Wilkinson’s catalyst is a pre-catalyst that is converted to an active form by losing one triphenylphosphine ligand before entering the catalytic cycle. It is the common name for chloridotris (triphenylphosphine)rhodium(I), a coordination complex of rhodium with the formula [RhCl(PPh3)3] (Ph = phenyl). A catalyst is defined as a substance that accelerates the rate of achieving chemical equilibrium, and which can be recovered unchanged at the end of a reaction.
Wilkinson’s Catalyst is a coordination compound whose coordination center is rhodium. It is extensively used as a catalyst in the hydrogenation of alkenes.
Wilkinson’s catalyst can be prepared by reacting hydrated rhodium(III) chloride with excess triphenylphosphine in the presence of ethanol (which acts as a refluxing agent). The compound is widely used as a catalyst for the hydrogenation of alkenes. It is named after chemist and Nobel laureate Sir Geoffrey Wilkinson, who first popularized its use.
It is a red-brown colored solid that is soluble in hydrocarbon solvents such as benzene, and more so in tetrahydrofuran or chlorinated solvents such as dichloromethane.
- The molar mass of Wilkinson’s catalyst is 925.22 grams/mole
- It’s melting point ranges from 518 to 523K
- It is insoluble in water. However, it is soluble in many hydrocarbon-based solvents such as benzene and tetrahydrofuran
- Wilkinson’s catalyst has a square planar coordination geometry
- It reacts with carbon monoxide to yield [RhCl(CO)(PPh3)2]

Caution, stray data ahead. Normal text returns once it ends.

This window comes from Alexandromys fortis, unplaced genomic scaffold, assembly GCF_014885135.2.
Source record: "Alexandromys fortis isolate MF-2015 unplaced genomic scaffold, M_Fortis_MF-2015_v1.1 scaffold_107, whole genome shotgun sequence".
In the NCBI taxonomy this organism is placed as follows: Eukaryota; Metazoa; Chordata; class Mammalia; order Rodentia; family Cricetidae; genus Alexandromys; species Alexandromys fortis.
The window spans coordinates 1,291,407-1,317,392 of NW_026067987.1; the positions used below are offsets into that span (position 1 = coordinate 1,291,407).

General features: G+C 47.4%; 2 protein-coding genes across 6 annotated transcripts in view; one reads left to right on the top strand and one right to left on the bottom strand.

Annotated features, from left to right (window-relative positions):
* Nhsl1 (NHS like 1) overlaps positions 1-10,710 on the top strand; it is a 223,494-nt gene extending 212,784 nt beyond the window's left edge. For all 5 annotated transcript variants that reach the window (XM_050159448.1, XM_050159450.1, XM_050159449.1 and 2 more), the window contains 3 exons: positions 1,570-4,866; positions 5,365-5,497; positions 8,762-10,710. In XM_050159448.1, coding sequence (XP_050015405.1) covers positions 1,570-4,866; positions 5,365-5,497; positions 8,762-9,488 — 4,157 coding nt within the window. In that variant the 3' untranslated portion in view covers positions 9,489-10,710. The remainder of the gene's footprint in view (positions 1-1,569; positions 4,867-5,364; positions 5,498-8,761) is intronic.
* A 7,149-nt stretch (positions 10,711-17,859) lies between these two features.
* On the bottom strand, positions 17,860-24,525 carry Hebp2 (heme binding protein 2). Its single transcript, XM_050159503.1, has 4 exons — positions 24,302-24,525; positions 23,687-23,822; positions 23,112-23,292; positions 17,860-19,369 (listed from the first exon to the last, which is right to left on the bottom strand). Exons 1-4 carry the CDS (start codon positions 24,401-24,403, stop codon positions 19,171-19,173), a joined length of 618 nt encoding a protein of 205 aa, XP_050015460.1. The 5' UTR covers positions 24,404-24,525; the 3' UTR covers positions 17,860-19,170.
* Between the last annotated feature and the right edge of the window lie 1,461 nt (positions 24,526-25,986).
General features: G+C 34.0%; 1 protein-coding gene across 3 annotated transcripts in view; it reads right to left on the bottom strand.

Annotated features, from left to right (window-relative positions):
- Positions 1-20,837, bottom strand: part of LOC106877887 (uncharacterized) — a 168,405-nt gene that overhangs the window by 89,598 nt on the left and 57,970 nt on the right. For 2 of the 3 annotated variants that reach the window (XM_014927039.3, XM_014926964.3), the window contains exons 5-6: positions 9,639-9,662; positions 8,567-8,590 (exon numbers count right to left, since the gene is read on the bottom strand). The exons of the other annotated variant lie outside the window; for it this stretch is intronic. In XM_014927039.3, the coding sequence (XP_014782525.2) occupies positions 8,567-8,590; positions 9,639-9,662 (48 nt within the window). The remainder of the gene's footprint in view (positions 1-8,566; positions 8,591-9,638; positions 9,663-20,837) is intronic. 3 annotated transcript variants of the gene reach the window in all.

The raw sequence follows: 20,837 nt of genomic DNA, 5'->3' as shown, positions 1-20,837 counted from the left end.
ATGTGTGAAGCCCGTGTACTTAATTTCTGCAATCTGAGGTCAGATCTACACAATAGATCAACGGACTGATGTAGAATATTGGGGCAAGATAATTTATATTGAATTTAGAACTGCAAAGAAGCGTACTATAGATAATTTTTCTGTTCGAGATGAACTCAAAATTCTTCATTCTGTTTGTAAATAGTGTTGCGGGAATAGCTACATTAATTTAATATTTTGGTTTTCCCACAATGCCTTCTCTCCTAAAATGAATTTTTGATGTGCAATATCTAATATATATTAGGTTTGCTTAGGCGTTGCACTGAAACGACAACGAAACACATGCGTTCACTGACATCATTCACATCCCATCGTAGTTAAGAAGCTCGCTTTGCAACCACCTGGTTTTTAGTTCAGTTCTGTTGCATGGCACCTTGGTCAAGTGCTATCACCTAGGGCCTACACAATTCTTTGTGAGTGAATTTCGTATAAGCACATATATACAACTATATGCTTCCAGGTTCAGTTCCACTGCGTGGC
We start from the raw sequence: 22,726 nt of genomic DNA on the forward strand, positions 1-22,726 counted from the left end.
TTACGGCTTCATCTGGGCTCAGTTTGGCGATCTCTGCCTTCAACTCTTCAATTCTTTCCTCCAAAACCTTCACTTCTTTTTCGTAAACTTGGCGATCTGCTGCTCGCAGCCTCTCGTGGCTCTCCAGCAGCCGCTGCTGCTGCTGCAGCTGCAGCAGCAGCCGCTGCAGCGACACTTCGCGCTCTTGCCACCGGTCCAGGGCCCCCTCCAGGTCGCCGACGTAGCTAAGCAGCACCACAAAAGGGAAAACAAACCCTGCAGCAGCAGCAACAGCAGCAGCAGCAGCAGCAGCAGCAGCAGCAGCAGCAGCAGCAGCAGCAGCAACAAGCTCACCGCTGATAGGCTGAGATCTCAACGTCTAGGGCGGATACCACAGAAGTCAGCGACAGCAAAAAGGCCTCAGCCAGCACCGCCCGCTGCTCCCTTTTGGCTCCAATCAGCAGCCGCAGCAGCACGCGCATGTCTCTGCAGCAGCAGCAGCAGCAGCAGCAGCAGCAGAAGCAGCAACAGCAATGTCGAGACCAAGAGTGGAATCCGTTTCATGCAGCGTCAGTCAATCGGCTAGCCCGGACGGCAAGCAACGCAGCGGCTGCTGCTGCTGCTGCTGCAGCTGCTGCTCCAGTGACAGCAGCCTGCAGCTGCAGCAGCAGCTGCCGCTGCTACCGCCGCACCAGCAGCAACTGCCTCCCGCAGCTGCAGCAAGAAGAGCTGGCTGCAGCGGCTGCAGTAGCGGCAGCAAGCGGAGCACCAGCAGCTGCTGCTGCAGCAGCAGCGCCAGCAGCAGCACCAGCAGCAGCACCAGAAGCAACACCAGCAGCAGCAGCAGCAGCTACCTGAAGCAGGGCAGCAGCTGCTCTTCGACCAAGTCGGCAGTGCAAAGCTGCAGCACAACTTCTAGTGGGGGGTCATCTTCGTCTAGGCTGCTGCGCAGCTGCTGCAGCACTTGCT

- This coordination compound undergoes dimerization when stirred into a solution of benzene.
It can be noted that as per single-crystal X-ray diffraction studies, the structure adopted by Wilkinson’s Catalyst is square planar (slightly distorted). The rhodium center is bound to four ligands in this compound. Historically, Wilkinson’s catalyst has been a paradigm in catalytic studies leading to several advances in the field such as the implementation of some of the first heteronuclear magnetic resonance studies for its structural elucidation in solution (31P), parahydrogen-induced polarization spectroscopy to determine the nature of transient reactive species or one of the first detailed kinetic investigation by Halpern to elucidate the mechanism.
Wilkinson’s catalyst can be employed for the hydro acylation of alkenes. The cool thing about Wilkinson’s catalyst is its ability to selectively reduce alkenes or double bonds. Furthermore, the catalytic and organometallic studies on Wilkinson’s catalyst also played a significant role in the subsequent development of cationic Rh- and Ru-based asymmetric hydrogenation transfer catalysts which set the foundations for modern asymmetric catalysis. The selectiveness makes it useful when we need to reduce a specific double bond in a molecule.